Static Application Security Testing for Early Vulnerability Identification

March 10, 2018 | Views: 4278

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Static Application Security Testing(SAST) or Secure code review is an inside-out (White box) test approach to identify the security vulnerabilities at code level.

It is essential for an organization to identify and fix the security vulnerabilities at development stage to avoid last minute rush and improve the code quality which reduces the application risk. SAST tools can be integrated with developer’s IDEs (Integrated Development Environment) where they can track their code quality which in-turn improves the security quotient of the application. It will be easier for a developer to fix the issues from SAST report as the SAST report points the vulnerable code with exact location (Line number).

SAST can be applied for both Stand-Alone (Thick Client) applications and Browser-based (Thin Client) applications, however the SAST tool should support the programming language used to develop the application.

Code review tools will generally identify the data flow points/variables and track them to their execution points to validate the piece of code and hence report the vulnerable execution points, which means SAST is effective means of finding for vulnerabilities such as SQL injections, Buffer Overflow, Cross-Site Scripting etc…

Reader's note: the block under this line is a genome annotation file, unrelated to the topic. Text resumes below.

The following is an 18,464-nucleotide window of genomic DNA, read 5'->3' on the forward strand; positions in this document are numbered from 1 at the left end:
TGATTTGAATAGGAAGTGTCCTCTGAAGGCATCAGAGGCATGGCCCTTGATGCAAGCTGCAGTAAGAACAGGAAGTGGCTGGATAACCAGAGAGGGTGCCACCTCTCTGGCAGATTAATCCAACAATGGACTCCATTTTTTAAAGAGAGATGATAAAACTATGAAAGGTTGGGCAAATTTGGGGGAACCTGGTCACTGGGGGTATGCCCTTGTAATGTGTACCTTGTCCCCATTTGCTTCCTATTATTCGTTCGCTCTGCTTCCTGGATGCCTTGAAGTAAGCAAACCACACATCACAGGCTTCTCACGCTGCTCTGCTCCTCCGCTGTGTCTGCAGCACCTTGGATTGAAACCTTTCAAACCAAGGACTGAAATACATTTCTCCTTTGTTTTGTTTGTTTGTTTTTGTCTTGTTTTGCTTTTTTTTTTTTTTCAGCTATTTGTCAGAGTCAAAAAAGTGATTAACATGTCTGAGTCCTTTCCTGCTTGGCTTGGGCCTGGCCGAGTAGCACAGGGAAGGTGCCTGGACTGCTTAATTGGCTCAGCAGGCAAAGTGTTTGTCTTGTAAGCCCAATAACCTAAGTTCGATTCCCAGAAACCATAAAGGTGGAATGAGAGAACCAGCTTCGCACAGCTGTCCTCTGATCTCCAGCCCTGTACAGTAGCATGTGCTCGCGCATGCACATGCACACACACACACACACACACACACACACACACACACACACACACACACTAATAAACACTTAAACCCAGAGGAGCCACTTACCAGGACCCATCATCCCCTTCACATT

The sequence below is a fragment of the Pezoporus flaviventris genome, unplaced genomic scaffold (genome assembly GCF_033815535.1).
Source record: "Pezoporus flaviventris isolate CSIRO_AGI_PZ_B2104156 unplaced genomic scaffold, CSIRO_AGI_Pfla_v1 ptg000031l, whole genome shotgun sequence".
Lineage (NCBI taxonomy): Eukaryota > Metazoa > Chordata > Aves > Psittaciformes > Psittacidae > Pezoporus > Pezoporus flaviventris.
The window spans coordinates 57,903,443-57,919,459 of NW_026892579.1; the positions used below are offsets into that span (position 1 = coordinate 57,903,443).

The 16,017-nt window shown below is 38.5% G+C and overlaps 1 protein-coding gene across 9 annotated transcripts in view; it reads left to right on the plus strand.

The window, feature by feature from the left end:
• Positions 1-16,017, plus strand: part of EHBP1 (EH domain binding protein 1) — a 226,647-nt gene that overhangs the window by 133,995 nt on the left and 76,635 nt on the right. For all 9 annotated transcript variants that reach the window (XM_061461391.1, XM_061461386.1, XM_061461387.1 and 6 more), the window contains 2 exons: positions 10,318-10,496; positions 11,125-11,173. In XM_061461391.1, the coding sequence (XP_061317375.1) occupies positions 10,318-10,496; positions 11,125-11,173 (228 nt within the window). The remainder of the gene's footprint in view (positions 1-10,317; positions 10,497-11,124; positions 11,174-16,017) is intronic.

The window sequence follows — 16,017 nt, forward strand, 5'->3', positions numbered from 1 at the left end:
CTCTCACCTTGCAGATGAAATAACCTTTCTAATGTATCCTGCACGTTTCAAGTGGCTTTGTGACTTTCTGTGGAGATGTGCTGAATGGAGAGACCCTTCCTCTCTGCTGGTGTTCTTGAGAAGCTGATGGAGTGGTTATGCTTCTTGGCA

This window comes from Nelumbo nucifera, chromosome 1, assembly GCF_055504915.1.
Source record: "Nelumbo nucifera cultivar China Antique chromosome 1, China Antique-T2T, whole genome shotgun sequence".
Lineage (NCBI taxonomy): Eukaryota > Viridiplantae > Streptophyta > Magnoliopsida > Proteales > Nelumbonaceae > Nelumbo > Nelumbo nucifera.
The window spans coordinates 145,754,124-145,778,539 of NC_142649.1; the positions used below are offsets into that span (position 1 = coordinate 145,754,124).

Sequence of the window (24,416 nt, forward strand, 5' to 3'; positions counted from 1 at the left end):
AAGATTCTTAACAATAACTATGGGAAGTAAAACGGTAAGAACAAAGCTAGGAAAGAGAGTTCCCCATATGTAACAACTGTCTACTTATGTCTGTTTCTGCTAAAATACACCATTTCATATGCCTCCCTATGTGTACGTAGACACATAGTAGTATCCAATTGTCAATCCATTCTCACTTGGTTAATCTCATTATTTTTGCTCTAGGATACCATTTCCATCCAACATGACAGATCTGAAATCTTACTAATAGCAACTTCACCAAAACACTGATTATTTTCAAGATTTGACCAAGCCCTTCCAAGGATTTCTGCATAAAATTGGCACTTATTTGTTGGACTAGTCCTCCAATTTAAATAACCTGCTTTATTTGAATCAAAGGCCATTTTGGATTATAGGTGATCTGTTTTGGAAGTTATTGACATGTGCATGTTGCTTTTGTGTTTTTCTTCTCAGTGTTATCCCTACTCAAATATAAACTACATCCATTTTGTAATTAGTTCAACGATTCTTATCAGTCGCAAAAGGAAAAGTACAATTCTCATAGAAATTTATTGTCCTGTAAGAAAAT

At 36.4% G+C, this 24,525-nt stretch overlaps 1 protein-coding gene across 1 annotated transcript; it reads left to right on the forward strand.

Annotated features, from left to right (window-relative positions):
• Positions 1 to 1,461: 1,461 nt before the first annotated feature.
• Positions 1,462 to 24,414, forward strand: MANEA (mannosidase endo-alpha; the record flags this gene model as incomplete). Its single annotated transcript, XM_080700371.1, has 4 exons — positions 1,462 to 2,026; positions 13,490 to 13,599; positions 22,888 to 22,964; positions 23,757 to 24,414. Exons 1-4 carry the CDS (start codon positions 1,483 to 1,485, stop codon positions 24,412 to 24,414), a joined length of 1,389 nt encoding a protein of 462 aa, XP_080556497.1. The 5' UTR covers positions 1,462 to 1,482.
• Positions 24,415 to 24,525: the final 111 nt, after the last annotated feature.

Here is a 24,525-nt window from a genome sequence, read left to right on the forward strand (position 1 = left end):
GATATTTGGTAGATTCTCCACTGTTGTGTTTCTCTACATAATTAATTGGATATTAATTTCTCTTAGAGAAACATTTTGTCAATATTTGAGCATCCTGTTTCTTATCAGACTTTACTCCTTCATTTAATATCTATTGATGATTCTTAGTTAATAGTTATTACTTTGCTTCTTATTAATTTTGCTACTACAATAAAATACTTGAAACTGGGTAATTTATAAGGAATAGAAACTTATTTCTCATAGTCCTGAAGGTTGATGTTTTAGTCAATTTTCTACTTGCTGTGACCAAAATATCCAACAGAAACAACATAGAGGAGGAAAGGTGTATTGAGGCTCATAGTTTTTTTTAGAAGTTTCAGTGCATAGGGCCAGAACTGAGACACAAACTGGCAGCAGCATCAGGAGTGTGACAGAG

Con-side of the SAST is, SAST cannot identify the configuration issues and also issues related TLS etc.. which cannot be included in the source code. However, SAST, for that matter no testing method alone can give us the 100% confidence over application’s security. Combination of different testing methodologies such as SAST, DAST, IAST etc… will give us the good amount of confidence over application’s security.

We have various commercial and open source tools for Static Code review such as:

Open Source Tools:

  • SonarQube by OWASP

  • FindBugs for Java

  • Visual Code Grepper

  • YASCA etc…

Commercial Tools:

  • VeraCode

  • CheckMarx

  • HP Fortify

  • Appscan Source etc…

Note: The order of the tools above does not highlight the efficiency of the tools.

 

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14 Comments
  1. Found this very useful in the field I work in. Thank you.

  2. Simple and useful..thanks

  3. This should be introduced at the training camps or college when teaching programmers

    • That would be much helpful, The need for Secure code and awareness should be instilled from the root level.

      • I completely agree with the need of secure coding at the college level, it’s typically the last (if at all) subject to be taught. When you get out to the field where software assurance is enforced, you quickly learn that you’ve gotten better at doing things the wrong way. 😉

  4. Thank You :). This is my first post @Cybrary. Your comments and suggestions keep me motivated.

  5. That’s very useful

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